1. Relational Database Backing for Machine Learning Platforms on Azure.


    To create a relational database on Azure for a machine learning platform, you would typically use Azure SQL Database, which is a managed, scalable, and intelligent SQL database service. Leveraging Azure's native SQL database allows you to focus on your data and its analysis rather than the maintenance and management of the database itself.

    For machine learning workloads, having a SQL database is crucial as it allows you to store structured data efficiently, which is often required for machine learning algorithms to operate effectively. Furthermore, Azure SQL databases can be integrated with Azure Machine Learning services and other Azure services to enrich your machine learning pipelines, allowing you to combine data analysis, model training, and deployment into a cohesive workflow.

    Here's a Pulumi program written in Python that creates an Azure SQL Database. It includes the steps to set up an Azure resource group, an SQL server, and an SQL database. The program assumes you have already configured your Pulumi environment with the appropriate Azure credentials.

    import pulumi import pulumi_azure_native as azure_native # Create an Azure Resource Group resource_group = azure_native.resources.ResourceGroup('ml-sql-rg') # Create an Azure SQL Server that will host the SQL Database sql_server = azure_native.sql.Server( 'ml-sql-server', resource_group_name=resource_group.name, location=resource_group.location, administrator_login='adminuser', administrator_login_password='securePASSWORD123', # Change to a secure password version='12.0') # You can specify the version of SQL Server # Create an Azure SQL Database within the created SQL server sql_database = azure_native.sql.Database( 'ml-sql-database', resource_group_name=resource_group.name, server_name=sql_server.name, location=resource_group.location, sku=azure_native.sql.SkuArgs( name='S0', # You can choose different performance tiers based on your needs tier='Standard', capacity=10, # DTUs (Database Transaction Units) ), max_size_bytes=268435456000) # 250 GB, you can adjust the size as needed # Export the SQL database's URL so that it can be used to connect from other services sql_server_url = pulumi.Output.concat('jdbc:sqlserver://', sql_server.name, '.database.windows.net:1433;database=', sql_database.name) pulumi.export('sql_server_url', sql_server_url)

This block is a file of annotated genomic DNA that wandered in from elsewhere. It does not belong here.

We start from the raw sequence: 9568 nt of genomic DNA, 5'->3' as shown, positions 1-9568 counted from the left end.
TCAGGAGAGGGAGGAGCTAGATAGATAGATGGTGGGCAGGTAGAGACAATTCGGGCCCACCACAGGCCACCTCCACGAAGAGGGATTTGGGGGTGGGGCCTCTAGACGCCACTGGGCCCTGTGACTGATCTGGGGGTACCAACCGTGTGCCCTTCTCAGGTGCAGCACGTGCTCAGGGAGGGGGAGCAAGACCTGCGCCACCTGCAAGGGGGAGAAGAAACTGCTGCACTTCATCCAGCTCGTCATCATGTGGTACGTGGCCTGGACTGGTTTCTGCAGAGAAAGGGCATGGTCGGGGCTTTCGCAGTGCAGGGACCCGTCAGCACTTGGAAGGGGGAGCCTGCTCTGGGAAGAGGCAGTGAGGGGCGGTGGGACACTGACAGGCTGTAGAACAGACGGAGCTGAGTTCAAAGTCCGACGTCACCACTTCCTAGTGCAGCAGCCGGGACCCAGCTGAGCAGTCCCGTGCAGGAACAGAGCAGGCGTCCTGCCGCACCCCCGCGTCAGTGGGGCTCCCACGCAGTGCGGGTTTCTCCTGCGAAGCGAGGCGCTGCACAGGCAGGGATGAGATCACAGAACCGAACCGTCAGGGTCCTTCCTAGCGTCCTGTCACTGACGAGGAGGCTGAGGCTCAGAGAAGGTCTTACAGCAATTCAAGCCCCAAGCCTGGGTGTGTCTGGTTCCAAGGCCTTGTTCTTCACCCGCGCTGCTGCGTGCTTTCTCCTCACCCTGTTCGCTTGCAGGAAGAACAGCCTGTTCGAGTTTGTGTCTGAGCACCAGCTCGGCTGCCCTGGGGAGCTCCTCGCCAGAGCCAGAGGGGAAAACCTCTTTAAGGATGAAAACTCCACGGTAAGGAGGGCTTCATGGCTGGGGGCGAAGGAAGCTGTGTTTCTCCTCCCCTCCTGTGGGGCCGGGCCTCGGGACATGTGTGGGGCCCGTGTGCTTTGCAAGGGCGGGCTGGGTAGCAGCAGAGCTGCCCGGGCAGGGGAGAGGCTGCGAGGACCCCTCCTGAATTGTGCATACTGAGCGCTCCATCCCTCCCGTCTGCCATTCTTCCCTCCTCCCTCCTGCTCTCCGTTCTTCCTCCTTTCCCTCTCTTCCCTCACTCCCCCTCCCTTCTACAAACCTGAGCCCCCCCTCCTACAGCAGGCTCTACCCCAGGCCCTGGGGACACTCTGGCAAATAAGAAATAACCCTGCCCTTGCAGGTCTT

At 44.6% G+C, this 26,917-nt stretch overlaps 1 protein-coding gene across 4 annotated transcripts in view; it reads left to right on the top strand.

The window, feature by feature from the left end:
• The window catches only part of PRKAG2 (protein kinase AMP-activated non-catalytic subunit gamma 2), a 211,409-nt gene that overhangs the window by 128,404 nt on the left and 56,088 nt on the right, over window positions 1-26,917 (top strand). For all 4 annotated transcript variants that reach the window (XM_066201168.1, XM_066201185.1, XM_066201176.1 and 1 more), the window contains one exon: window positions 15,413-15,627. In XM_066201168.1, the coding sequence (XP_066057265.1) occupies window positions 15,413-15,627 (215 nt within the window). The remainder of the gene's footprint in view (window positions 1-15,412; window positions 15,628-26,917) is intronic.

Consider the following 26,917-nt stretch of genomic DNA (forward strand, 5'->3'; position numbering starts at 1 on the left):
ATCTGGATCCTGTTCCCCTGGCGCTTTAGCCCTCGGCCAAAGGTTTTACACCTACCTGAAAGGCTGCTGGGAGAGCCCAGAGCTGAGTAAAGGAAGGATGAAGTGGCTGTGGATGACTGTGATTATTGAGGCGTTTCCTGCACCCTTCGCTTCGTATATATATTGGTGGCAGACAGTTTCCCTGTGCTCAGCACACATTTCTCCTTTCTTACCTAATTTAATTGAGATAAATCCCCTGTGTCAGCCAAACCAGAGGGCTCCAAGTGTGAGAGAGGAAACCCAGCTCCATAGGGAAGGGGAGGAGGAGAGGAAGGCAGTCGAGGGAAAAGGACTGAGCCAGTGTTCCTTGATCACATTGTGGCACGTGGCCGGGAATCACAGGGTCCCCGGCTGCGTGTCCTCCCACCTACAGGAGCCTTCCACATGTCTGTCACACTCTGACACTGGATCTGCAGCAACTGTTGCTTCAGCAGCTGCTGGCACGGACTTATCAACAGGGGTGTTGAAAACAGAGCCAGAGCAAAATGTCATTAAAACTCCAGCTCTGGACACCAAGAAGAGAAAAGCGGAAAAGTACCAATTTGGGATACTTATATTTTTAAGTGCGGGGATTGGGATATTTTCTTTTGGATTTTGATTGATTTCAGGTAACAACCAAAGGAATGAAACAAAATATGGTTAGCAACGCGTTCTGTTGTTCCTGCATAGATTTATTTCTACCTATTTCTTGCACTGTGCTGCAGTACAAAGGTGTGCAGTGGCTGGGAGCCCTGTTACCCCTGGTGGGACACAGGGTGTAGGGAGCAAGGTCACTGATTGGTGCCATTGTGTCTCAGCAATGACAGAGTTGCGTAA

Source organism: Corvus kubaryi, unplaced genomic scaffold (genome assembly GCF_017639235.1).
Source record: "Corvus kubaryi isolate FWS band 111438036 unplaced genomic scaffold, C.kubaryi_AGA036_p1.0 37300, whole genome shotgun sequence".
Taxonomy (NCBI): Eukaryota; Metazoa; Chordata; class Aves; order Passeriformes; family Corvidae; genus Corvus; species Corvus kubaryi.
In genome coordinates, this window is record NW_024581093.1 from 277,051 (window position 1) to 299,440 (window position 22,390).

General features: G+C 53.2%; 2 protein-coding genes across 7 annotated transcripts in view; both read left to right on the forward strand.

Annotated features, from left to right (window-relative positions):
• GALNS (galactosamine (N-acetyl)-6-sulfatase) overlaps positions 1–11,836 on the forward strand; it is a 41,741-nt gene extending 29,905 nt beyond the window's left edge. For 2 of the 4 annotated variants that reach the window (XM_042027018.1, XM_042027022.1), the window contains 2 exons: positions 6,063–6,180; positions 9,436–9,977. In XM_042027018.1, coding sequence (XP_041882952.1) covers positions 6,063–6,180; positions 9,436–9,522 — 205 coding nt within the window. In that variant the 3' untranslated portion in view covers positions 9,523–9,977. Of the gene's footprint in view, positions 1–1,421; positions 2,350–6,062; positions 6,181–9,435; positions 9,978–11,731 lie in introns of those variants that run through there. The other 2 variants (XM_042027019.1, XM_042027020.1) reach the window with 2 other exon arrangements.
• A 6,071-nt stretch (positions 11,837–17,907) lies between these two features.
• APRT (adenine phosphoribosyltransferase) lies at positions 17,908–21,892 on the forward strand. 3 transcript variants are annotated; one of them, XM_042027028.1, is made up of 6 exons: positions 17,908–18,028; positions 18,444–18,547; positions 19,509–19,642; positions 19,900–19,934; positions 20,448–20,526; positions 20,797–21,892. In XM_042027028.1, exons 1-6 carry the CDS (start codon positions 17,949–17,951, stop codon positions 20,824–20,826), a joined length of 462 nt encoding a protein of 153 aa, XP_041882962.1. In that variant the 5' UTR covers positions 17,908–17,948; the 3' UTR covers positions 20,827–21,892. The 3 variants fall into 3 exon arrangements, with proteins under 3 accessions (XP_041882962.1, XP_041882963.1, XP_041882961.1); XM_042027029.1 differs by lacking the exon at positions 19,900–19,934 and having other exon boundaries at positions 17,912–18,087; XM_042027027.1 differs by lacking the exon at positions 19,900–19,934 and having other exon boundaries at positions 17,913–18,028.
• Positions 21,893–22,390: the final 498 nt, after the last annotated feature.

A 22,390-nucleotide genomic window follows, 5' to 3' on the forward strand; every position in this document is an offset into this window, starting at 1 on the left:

In this program:

    • We define a resource group to contain all related resources for this infrastructure, which helps in organization and management.
    • We create an Azure SQL Server, which is a necessary component to manage databases.
    • We then create an Azure SQL Database hosted on the SQL Server. The database can be used to store and query data.
    • We export the connection URL for the SQL Database, which you can use in your machine learning application to connect to the database.

    Don't forget to replace administrator_login_password with a robust password specific to your requirements. Also, make sure to select an appropriate SKU (size and tier) for the database; here, we're using the 'S0' tier with a capacity of 10 DTUs, which might be fine for development or test workloads but likely not sufficient for production machine learning workloads.

    Please check the Azure SQL Database and Azure SQL Server documentation for more information on the configurable properties and pricing tiers.